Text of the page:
Kempinski Hotel and Galleria


Accra, Ghana, Africa

Elevating cultural expectations

As foreign and portfolio investments in Africa continue to climb, stakeholders of Accra, Ghana, worked to create a master planned community intended to define a new level of quality in art, design and hospitality and serve as a landmark for the city. Page led the master planning process and designed the five-star Kempinski Hotel Gold Coast City, which offers a high-end mixed use and lifestyle experience. The complex introduces European luxury while staying true to Ghanaian culture.

The Kempinski Hotel Gold Coast City is an oasis within the historic neighborhood of Victoriaborg. It sits back from a wide boulevard and esplanade, creating a grand arrival experience. Commercial office towers and parking garages provide the backdrop for Kempinski’s own three-level shopping center, located across the boulevard. In addition to high-end retail, the Galleria Mall also has a modern food hall inspired by traditional Ghanaian markets.


  • Architecture
  • Housing / Hospitality
  • Planning / Urban Design
  • Engineering
© Page

Meeting global expectations

The Kempinski Hotel Gold Coast City is located in an area populated by several major embassies, including Germany and the United Kingdom. Several of Accra’s upscale hotels and Ghanaian administrative offices are located nearby. Thus, the architecture of the hotel needed to meet the standards of a Western government building with a focus on security.

© Albert Večerka / ESTO Photographics
© Albert Večerka / ESTO Photographics

Maintaining brand standards

Page worked with the Kempinski Middle East and Africa Team to ensure the design met the expectations of the Kempinski brand. It was also important to integrate the hotel and Galleria shopping center located across the boulevard from each other. Another priority was quality control throughout the project.

Acknowledging the cultural importance of art in Ghana

Art and architecture are stronger than ever in hospitality and the psychological influence of these elements on a facility’s users has been proven. At Kempinski Gold Coast City, many of the hotel’s surfaces are purposefully neutral to allow art to stand out.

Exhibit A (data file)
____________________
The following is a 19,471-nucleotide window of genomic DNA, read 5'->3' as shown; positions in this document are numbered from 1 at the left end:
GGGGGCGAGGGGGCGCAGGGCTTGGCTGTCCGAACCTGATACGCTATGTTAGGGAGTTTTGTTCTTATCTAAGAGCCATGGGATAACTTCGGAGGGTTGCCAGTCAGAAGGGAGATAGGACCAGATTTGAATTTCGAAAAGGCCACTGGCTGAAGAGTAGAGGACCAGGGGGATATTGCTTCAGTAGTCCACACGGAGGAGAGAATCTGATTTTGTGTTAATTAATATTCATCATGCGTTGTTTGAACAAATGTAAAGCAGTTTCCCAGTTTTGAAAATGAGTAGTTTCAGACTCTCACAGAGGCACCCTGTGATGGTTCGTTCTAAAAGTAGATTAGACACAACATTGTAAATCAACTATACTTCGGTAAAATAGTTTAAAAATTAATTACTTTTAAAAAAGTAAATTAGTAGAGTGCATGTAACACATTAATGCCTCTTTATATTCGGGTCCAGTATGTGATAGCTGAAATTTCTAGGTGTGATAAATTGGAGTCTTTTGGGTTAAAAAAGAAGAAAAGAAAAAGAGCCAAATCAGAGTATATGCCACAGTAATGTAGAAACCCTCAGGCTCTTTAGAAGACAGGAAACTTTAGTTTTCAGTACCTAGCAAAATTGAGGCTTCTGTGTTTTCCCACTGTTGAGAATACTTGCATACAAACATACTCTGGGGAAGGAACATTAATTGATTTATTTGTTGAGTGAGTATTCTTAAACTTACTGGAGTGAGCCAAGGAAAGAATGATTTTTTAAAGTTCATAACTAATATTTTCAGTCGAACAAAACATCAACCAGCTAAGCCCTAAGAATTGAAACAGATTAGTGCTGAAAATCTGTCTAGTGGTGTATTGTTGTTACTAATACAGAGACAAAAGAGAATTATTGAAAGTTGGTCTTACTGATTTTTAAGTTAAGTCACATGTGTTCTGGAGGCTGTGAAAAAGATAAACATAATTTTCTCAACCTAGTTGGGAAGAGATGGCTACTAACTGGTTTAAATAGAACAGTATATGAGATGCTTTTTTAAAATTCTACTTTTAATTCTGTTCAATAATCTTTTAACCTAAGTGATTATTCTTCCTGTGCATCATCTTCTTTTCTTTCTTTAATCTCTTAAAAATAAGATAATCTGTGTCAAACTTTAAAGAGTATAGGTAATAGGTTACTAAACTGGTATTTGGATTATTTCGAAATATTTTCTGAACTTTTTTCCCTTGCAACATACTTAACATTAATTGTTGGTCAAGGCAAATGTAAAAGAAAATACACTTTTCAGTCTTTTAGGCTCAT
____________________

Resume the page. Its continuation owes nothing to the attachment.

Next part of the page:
© Albert Večerka / ESTO Photographics

Page also created moments throughout the spaces that emphasize art including dedicated gallery spaces in both the hotel and the shopping galleria across the boulevard.

The heart of the hotel

The hotel is based on the traditional Ghanaian compound style of housing, which incorporates generous exterior social spaces. In the same way that a courtyard in a Ghanaian house is an urban retreat for music, cooking, and religious expression, the Kempinski’s central courtyard with the pool is the heart of the hotel.

© Albert Večerka / ESTO Photographics

Extending hospitality into mixed use

Page designed the three levels of high-end retail and commercial office space in the Galleria center with substantial underground parking. It houses a carefully selected tenant mix of both local favorites and premium international brands that opened flagship stores for the first time in Ghana.

© Albert Večerka / ESTO Photographics

More than prepared

Both the electric grid and water system in Accra suffer from outages but it was critical to Kempinski and to the Gold Coast City planning team to meet Western standards by ensuring the reliability of both at the compound. Standby generators and an onsite water treatment were installed at the hotel that will provide up to three days of water and power.

© Albert Večerka / ESTO Photographics
© Albert Večerka / ESTO Photographics
© Page

A plan for the future

Gold Coast City was planned to elevate Accra’s stature as capital city of Ghana as a model community for sustainable design and economic development. Future phases of this mixed-use development include commercial towers and residential highrises with views of both the ocean and the city that will also offer access to private recreational activities.

Big numbers, big job

  • 86 ACRES


Threading a needle

“It’s a balancing act to integrate cultures into a design and respect both without diminishing either. Based on the feedback since the hotel opened, I’d say we accomplished that.”

John Clegg, AIA, LEED AP

Page Principal, Design

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